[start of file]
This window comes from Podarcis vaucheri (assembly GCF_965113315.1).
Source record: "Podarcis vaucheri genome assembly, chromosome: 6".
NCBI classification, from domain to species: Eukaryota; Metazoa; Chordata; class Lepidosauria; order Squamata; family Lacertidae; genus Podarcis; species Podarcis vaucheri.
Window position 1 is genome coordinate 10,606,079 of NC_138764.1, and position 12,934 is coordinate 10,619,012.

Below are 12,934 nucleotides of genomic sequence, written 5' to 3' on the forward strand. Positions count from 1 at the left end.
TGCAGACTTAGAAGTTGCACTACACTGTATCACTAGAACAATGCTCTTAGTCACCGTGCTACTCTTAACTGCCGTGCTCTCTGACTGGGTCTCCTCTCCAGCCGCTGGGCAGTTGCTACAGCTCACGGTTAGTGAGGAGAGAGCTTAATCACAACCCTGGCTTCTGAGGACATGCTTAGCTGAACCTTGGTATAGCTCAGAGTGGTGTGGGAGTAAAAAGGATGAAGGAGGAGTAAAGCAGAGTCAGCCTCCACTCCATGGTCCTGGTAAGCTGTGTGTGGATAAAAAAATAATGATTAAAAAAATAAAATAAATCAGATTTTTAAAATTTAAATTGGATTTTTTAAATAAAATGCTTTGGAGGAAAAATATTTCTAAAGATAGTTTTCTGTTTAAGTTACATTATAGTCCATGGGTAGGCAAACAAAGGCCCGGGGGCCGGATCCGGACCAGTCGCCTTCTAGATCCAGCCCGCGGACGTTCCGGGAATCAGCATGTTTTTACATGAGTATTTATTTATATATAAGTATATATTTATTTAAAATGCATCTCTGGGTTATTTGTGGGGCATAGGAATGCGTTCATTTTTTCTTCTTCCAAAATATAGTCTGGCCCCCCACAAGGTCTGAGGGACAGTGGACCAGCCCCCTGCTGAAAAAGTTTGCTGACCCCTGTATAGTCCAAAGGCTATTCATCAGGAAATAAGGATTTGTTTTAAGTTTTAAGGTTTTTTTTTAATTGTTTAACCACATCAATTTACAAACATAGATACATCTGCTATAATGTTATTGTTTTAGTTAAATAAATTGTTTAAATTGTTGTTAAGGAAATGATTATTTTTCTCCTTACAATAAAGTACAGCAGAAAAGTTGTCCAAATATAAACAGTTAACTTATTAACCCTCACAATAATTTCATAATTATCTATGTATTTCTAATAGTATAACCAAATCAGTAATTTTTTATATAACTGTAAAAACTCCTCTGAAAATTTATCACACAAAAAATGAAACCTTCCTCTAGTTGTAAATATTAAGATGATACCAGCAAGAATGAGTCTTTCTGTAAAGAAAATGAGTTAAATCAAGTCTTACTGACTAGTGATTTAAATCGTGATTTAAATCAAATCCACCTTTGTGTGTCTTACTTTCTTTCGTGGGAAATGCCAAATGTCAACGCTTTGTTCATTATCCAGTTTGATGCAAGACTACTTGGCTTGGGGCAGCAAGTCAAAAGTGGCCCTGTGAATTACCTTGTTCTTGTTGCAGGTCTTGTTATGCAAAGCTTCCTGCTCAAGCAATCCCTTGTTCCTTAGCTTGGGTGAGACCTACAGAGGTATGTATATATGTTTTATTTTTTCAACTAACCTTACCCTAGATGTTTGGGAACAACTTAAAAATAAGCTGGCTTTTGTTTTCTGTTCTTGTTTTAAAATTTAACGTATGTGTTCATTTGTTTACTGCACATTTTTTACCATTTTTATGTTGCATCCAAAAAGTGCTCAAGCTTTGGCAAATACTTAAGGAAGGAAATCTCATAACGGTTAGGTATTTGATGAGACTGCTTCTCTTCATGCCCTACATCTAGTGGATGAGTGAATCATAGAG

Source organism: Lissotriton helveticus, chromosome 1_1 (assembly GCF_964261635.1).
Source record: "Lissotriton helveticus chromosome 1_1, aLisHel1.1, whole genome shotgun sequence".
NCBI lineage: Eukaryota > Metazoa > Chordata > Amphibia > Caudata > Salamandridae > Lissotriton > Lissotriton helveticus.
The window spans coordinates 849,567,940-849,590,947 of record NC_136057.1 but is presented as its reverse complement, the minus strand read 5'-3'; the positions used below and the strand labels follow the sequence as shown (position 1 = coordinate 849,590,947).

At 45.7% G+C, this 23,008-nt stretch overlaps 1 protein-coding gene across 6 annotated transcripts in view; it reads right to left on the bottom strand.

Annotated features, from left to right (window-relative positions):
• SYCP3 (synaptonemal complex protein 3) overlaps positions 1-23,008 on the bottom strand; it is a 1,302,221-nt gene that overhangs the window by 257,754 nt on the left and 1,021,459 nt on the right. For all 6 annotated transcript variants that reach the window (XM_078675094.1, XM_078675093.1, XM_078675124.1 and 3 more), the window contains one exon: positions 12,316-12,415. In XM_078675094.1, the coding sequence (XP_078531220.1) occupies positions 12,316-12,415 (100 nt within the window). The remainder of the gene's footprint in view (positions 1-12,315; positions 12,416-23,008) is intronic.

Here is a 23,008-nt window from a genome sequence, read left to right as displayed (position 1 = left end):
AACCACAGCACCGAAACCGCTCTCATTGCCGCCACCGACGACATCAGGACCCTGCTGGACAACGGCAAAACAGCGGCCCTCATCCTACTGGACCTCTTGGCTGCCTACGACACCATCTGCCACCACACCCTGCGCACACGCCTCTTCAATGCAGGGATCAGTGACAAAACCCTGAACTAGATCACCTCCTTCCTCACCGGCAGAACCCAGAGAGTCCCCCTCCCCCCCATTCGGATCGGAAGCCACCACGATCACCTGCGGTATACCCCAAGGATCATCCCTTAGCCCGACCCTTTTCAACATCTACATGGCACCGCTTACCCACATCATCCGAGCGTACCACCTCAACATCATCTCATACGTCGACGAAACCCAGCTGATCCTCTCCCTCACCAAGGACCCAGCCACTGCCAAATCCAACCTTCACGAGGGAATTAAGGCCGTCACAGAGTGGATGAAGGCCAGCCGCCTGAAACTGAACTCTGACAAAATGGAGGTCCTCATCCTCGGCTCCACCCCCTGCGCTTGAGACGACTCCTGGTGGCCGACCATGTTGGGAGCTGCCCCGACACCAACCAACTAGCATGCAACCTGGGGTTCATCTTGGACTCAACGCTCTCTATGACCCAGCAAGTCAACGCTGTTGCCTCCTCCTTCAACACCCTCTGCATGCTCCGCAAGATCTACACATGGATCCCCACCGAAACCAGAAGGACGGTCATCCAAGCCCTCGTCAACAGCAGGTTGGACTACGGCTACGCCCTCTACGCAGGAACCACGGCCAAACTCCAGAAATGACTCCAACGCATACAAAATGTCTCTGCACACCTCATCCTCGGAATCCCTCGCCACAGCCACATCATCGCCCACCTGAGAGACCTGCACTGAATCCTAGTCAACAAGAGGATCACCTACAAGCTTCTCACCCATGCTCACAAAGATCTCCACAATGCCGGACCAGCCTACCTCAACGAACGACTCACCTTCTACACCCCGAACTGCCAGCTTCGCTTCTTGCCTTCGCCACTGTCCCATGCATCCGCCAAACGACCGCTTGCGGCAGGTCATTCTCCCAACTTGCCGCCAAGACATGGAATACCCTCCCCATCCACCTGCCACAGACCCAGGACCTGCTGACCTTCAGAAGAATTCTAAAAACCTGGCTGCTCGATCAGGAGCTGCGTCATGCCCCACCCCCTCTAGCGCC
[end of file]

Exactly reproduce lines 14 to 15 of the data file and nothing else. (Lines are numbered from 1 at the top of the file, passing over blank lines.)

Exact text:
Here is a 23,008-nt window from a genome sequence, read left to right as displayed (position 1 = left end):
AACCACAGCACCGAAACCGCTCTCATTGCCGCCACCGACGACATCAGGACCCTGCTGGACAACGGCAAAACAGCGGCCCTCATCCTACTGGACCTCTTGGCTGCCTACGACACCATCTGCCACCACACCCTGCGCACACGCCTCTTCAATGCAGGGATCAGTGACAAAACCCTGAACTAGATCACCTCCTTCCTCACCGGCAGAACCCAGAGAGTCCCCCTCCCCCCCATTCGGATCGGAAGCCACCACGATCACCTGCGGTATACCCCAAGGATCATCCCTTAGCCCGACCCTTTTCAACATCTACATGGCACCGCTTACCCACATCATCCGAGCGTACCACCTCAACATCATCTCATACGTCGACGAAACCCAGCTGATCCTCTCCCTCACCAAGGACCCAGCCACTGCCAAATCCAACCTTCACGAGGGAATTAAGGCCGTCACAGAGTGGATGAAGGCCAGCCGCCTGAAACTGAACTCTGACAAAATGGAGGTCCTCATCCTCGGCTCCACCCCCTGCGCTTGAGACGACTCCTGGTGGCCGACCATGTTGGGAGCTGCCCCGACACCAACCAACTAGCATGCAACCTGGGGTTCATCTTGGACTCAACGCTCTCTATGACCCAGCAAGTCAACGCTGTTGCCTCCTCCTTCAACACCCTCTGCATGCTCCGCAAGATCTACACATGGATCCCCACCGAAACCAGAAGGACGGTCATCCAAGCCCTCGTCAACAGCAGGTTGGACTACGGCTACGCCCTCTACGCAGGAACCACGGCCAAACTCCAGAAATGACTCCAACGCATACAAAATGTCTCTGCACACCTCATCCTCGGAATCCCTCGCCACAGCCACATCATCGCCCACCTGAGAGACCTGCACTGAATCCTAGTCAACAAGAGGATCACCTACAAGCTTCTCACCCATGCTCACAAAGATCTCCACAATGCCGGACCAGCCTACCTCAACGAACGACTCACCTTCTACACCCCGAACTGCCAGCTTCGCTTCTTGCCTTCGCCACTGTCCCATGCATCCGCCAAACGACCGCTTGCGGCAGGTCATTCTCCCAACTTGCCGCCAAGACATGGAATACCCTCCCCATCCACCTGCCACAGACCCAGGACCTGCTGACCTTCAGAAGAATTCTAAAAACCTGGCTGCTCGATCAGGAGCTGCGTCATGCCCCACCCCCTCTAGCGCC